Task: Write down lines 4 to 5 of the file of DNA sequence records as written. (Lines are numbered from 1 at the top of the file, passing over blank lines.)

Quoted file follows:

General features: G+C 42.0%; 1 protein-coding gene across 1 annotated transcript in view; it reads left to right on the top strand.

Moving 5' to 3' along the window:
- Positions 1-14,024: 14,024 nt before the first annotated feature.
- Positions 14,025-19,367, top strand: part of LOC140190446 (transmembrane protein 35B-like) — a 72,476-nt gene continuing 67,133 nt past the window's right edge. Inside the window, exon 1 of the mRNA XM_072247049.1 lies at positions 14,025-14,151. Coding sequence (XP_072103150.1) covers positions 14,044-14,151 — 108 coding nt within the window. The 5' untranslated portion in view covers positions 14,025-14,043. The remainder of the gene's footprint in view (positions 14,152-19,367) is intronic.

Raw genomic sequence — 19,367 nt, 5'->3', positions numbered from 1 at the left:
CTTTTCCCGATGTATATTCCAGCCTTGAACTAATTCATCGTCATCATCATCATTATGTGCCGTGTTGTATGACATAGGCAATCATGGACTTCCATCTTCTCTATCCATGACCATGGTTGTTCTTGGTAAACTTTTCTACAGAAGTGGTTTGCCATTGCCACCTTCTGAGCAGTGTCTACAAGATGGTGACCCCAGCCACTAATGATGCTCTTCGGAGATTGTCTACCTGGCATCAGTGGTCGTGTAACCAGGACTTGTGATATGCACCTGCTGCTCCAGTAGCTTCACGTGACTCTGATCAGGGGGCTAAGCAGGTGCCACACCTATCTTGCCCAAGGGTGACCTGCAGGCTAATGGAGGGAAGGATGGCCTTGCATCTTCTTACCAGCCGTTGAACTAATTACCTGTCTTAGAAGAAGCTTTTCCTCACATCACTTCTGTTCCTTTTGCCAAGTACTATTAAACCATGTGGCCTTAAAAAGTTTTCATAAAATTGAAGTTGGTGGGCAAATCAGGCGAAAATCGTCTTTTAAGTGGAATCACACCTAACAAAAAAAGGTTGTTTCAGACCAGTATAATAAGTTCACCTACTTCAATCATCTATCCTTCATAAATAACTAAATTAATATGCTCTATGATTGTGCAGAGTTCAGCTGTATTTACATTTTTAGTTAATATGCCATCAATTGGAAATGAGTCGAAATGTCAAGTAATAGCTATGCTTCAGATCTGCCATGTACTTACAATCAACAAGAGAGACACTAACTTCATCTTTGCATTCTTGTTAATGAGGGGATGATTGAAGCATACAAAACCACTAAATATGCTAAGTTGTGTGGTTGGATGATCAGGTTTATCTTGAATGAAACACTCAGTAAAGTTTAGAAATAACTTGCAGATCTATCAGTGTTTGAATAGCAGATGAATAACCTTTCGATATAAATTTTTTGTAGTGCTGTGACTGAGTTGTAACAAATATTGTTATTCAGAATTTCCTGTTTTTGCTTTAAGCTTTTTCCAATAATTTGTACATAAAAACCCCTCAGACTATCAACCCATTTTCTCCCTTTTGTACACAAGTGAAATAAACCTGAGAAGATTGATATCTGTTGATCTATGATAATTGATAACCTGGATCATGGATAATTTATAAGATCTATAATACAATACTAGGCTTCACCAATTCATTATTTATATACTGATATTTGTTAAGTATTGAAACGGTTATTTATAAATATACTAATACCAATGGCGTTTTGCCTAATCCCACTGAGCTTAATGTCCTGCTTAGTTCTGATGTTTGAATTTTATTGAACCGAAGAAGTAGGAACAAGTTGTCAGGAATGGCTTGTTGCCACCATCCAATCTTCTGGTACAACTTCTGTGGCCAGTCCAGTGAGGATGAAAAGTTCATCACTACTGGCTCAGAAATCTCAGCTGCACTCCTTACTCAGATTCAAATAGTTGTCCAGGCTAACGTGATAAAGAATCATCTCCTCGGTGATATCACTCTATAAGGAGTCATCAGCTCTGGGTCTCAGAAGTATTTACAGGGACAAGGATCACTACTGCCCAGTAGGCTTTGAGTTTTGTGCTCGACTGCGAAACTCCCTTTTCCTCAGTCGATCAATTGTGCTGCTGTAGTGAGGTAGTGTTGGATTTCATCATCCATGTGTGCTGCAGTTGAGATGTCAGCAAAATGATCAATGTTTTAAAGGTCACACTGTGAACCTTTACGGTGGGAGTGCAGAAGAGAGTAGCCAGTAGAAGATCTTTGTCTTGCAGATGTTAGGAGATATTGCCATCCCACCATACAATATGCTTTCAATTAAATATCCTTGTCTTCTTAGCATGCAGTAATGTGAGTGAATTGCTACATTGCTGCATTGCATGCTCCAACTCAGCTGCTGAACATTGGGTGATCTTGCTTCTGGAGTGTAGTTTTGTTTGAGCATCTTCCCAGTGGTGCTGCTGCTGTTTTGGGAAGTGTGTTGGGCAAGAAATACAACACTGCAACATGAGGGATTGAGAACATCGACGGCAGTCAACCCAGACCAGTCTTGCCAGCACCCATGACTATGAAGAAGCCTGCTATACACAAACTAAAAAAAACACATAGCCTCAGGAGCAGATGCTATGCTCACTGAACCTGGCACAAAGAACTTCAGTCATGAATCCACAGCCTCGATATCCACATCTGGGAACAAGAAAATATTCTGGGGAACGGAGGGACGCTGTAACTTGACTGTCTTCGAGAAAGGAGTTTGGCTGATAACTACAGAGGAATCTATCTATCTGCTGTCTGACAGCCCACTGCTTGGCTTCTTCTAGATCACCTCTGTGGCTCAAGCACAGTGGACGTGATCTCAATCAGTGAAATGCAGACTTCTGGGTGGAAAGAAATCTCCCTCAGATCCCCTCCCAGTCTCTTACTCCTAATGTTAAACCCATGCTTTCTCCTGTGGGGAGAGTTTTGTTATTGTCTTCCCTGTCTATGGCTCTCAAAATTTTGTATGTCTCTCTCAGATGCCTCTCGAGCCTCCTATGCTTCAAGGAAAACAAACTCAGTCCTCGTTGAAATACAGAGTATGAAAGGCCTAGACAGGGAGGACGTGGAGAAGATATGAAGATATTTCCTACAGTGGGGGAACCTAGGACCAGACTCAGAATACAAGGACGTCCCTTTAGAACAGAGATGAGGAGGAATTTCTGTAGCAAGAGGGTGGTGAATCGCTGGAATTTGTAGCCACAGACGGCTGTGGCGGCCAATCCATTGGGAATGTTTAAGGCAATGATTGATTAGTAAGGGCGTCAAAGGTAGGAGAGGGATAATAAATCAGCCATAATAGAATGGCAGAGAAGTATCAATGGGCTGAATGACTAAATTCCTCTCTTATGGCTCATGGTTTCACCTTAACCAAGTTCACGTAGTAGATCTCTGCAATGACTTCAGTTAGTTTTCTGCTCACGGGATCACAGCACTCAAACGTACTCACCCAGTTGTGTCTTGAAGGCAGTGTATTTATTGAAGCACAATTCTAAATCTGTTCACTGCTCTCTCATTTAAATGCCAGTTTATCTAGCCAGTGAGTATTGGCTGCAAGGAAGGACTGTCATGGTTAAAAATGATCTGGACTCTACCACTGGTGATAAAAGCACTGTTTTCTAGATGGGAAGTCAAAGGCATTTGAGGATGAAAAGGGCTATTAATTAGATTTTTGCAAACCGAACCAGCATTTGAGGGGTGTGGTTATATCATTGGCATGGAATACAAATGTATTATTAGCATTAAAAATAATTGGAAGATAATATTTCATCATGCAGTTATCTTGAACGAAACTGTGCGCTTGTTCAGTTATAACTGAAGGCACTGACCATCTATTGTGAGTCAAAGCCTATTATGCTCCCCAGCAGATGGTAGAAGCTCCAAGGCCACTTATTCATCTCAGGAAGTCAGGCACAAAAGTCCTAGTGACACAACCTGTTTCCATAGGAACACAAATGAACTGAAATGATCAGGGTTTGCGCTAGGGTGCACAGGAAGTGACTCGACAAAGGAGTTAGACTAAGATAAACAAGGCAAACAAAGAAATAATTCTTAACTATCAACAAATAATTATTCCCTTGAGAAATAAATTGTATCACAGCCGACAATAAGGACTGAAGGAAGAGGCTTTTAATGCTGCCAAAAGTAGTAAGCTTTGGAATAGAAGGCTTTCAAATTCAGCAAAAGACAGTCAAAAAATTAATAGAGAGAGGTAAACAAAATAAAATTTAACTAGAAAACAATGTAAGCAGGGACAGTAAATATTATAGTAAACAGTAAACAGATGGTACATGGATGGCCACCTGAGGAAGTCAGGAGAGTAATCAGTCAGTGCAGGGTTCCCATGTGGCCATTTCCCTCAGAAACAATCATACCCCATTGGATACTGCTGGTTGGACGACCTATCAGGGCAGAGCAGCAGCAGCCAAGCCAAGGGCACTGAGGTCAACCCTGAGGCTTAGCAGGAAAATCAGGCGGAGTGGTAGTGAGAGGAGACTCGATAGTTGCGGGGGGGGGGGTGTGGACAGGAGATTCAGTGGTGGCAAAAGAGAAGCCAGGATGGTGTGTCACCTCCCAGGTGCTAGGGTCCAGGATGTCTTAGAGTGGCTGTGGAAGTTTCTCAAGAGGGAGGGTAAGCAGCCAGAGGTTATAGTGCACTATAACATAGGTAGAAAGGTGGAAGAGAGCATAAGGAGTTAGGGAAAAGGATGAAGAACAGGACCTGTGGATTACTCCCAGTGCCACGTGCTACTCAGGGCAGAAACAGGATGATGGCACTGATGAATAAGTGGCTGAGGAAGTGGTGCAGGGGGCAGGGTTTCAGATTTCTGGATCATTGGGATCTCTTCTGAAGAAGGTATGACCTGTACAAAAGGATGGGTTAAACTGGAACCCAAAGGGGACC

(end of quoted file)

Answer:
- Positions 14,025-19,367, top strand: part of LOC140190446 (transmembrane protein 35B-like) — a 72,476-nt gene continuing 67,133 nt past the window's right edge. Inside the window, exon 1 of the mRNA XM_072247049.1 lies at positions 14,025-14,151. Coding sequence (XP_072103150.1) covers positions 14,044-14,151 — 108 coding nt within the window. The 5' untranslated portion in view covers positions 14,025-14,043. The remainder of the gene's footprint in view (positions 14,152-19,367) is intronic.

Raw genomic sequence — 19,367 nt, 5'->3', positions numbered from 1 at the left: